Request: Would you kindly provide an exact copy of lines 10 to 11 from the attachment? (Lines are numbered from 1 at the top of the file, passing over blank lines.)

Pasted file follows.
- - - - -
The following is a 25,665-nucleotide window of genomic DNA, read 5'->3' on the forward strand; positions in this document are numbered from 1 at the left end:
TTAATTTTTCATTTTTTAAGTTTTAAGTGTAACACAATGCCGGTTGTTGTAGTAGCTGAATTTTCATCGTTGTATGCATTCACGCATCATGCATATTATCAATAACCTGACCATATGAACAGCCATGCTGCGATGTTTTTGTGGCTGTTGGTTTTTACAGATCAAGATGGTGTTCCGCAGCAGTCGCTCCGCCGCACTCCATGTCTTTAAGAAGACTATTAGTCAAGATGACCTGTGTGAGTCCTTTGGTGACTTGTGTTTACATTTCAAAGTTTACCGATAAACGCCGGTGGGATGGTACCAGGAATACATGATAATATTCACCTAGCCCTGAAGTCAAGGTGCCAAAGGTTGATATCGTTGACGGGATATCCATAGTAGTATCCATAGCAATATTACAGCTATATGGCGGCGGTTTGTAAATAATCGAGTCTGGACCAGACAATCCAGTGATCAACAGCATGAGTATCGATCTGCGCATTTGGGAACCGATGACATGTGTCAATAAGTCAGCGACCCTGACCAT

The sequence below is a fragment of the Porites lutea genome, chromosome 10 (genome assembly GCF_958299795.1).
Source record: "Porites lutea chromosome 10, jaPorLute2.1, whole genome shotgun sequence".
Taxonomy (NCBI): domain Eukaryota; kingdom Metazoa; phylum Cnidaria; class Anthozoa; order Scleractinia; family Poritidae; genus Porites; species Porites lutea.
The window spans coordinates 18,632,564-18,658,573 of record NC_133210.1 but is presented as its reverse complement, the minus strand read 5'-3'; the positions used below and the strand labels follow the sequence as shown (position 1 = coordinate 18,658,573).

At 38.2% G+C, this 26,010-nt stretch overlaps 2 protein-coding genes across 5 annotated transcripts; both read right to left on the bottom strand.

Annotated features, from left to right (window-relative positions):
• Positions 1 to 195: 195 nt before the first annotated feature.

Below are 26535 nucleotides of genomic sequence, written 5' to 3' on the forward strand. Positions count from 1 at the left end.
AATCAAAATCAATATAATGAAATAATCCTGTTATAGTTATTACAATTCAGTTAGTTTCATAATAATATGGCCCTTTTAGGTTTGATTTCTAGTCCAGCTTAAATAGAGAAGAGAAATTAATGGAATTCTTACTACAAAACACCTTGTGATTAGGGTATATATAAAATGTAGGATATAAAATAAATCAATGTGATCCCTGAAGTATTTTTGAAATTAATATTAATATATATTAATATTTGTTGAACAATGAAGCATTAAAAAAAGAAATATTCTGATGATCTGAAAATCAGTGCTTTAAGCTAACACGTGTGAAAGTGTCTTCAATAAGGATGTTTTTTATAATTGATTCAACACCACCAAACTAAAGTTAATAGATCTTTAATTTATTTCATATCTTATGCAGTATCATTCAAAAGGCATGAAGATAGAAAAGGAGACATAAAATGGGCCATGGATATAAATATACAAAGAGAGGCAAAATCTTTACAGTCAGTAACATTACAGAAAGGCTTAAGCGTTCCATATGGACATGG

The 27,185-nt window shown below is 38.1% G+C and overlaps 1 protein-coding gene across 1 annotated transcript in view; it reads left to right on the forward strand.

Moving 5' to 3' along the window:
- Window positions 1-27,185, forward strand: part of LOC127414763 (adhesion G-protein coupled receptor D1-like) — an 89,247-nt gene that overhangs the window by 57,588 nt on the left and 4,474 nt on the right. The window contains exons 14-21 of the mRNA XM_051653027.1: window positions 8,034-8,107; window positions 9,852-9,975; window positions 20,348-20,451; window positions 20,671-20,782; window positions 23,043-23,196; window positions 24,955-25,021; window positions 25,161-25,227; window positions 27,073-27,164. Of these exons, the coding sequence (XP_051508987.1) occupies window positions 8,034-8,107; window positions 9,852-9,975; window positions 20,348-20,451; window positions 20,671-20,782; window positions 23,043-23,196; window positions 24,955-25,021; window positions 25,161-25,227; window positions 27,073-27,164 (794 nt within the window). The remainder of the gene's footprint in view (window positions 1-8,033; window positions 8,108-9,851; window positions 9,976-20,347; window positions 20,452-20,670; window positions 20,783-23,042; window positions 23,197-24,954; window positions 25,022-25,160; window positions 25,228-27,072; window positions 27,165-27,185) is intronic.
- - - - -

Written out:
Below are 26535 nucleotides of genomic sequence, written 5' to 3' on the forward strand. Positions count from 1 at the left end.
AATCAAAATCAATATAATGAAATAATCCTGTTATAGTTATTACAATTCAGTTAGTTTCATAATAATATGGCCCTTTTAGGTTTGATTTCTAGTCCAGCTTAAATAGAGAAGAGAAATTAATGGAATTCTTACTACAAAACACCTTGTGATTAGGGTATATATAAAATGTAGGATATAAAATAAATCAATGTGATCCCTGAAGTATTTTTGAAATTAATATTAATATATATTAATATTTGTTGAACAATGAAGCATTAAAAAAAGAAATATTCTGATGATCTGAAAATCAGTGCTTTAAGCTAACACGTGTGAAAGTGTCTTCAATAAGGATGTTTTTTATAATTGATTCAACACCACCAAACTAAAGTTAATAGATCTTTAATTTATTTCATATCTTATGCAGTATCATTCAAAAGGCATGAAGATAGAAAAGGAGACATAAAATGGGCCATGGATATAAATATACAAAGAGAGGCAAAATCTTTACAGTCAGTAACATTACAGAAAGGCTTAAGCGTTCCATATGGACATGG